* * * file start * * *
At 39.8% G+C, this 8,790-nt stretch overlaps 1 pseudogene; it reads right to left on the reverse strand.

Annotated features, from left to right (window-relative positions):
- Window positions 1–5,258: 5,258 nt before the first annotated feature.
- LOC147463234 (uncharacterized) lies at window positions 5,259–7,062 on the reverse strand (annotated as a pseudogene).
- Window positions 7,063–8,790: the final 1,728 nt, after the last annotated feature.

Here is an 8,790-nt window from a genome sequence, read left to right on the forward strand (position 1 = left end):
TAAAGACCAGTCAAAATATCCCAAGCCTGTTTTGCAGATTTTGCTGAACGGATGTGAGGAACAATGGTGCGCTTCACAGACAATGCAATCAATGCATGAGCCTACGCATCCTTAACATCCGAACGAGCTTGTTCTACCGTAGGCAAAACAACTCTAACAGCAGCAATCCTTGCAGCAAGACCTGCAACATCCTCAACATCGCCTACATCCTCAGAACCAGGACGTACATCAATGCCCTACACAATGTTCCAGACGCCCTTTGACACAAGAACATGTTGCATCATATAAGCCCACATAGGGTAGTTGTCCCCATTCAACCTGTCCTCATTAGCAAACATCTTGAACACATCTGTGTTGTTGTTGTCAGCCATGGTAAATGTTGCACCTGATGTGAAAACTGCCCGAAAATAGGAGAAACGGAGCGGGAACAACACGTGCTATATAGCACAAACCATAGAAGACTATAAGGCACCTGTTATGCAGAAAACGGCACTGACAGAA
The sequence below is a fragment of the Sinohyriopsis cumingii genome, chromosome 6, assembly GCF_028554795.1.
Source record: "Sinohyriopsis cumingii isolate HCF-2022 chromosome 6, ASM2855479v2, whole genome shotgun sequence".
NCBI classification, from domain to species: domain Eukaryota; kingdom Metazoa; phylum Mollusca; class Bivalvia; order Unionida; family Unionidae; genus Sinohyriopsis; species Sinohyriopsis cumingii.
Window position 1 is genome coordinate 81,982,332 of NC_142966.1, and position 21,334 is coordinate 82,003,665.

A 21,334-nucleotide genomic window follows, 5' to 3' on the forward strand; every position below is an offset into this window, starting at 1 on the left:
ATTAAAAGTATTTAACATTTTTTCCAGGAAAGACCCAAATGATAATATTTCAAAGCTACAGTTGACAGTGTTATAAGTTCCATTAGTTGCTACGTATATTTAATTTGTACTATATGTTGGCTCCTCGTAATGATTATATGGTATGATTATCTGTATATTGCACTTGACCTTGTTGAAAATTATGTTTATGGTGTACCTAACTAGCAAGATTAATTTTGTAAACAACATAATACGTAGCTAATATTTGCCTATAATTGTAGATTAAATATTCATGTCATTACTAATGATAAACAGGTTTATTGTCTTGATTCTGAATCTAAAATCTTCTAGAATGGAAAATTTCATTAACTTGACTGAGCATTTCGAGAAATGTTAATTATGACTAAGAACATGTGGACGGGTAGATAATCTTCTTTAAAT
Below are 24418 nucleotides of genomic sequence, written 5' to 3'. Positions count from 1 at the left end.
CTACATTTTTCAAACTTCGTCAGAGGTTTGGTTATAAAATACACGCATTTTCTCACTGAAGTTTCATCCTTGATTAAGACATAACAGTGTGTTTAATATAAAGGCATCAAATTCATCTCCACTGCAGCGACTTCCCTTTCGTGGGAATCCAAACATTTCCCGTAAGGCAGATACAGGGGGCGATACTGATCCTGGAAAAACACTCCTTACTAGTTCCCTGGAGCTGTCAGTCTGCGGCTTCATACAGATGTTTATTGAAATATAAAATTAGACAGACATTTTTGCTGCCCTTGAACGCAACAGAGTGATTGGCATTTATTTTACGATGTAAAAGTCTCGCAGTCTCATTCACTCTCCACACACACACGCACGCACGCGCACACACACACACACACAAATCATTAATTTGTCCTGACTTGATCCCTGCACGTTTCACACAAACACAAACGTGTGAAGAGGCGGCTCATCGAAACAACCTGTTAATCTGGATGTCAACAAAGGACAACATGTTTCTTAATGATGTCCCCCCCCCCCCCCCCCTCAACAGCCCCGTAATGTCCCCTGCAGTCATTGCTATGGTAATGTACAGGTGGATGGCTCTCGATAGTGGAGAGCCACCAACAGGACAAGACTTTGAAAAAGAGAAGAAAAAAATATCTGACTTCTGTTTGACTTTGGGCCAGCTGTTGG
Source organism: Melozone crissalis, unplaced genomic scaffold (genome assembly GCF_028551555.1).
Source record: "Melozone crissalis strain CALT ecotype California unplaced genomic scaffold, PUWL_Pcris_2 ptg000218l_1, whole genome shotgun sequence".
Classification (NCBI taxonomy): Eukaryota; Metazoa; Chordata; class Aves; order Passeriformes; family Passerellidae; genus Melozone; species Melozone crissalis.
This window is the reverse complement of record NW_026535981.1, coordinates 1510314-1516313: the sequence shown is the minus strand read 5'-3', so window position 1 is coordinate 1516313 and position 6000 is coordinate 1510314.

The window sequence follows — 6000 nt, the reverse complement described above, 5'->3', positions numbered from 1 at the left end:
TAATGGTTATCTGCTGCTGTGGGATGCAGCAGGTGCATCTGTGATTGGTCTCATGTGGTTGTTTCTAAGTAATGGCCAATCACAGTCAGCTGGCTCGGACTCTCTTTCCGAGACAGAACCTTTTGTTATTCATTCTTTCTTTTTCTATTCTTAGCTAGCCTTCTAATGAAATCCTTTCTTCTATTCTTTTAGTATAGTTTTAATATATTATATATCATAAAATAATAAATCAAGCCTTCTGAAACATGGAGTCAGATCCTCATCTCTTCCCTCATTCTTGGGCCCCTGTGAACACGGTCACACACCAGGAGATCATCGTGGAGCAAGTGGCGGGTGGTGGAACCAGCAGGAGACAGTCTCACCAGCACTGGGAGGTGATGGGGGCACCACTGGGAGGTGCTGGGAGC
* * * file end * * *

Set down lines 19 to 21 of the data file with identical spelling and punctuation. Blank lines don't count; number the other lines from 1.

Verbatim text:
This window is the reverse complement of record NW_026535981.1, coordinates 1510314-1516313: the sequence shown is the minus strand read 5'-3', so window position 1 is coordinate 1516313 and position 6000 is coordinate 1510314.

The window sequence follows — 6000 nt, the reverse complement described above, 5'->3', positions numbered from 1 at the left end:
TAATGGTTATCTGCTGCTGTGGGATGCAGCAGGTGCATCTGTGATTGGTCTCATGTGGTTGTTTCTAAGTAATGGCCAATCACAGTCAGCTGGCTCGGACTCTCTTTCCGAGACAGAACCTTTTGTTATTCATTCTTTCTTTTTCTATTCTTAGCTAGCCTTCTAATGAAATCCTTTCTTCTATTCTTTTAGTATAGTTTTAATATATTATATATCATAAAATAATAAATCAAGCCTTCTGAAACATGGAGTCAGATCCTCATCTCTTCCCTCATTCTTGGGCCCCTGTGAACACGGTCACACACCAGGAGATCATCGTGGAGCAAGTGGCGGGTGGTGGAACCAGCAGGAGACAGTCTCACCAGCACTGGGAGGTGATGGGGGCACCACTGGGAGGTGCTGGGAGC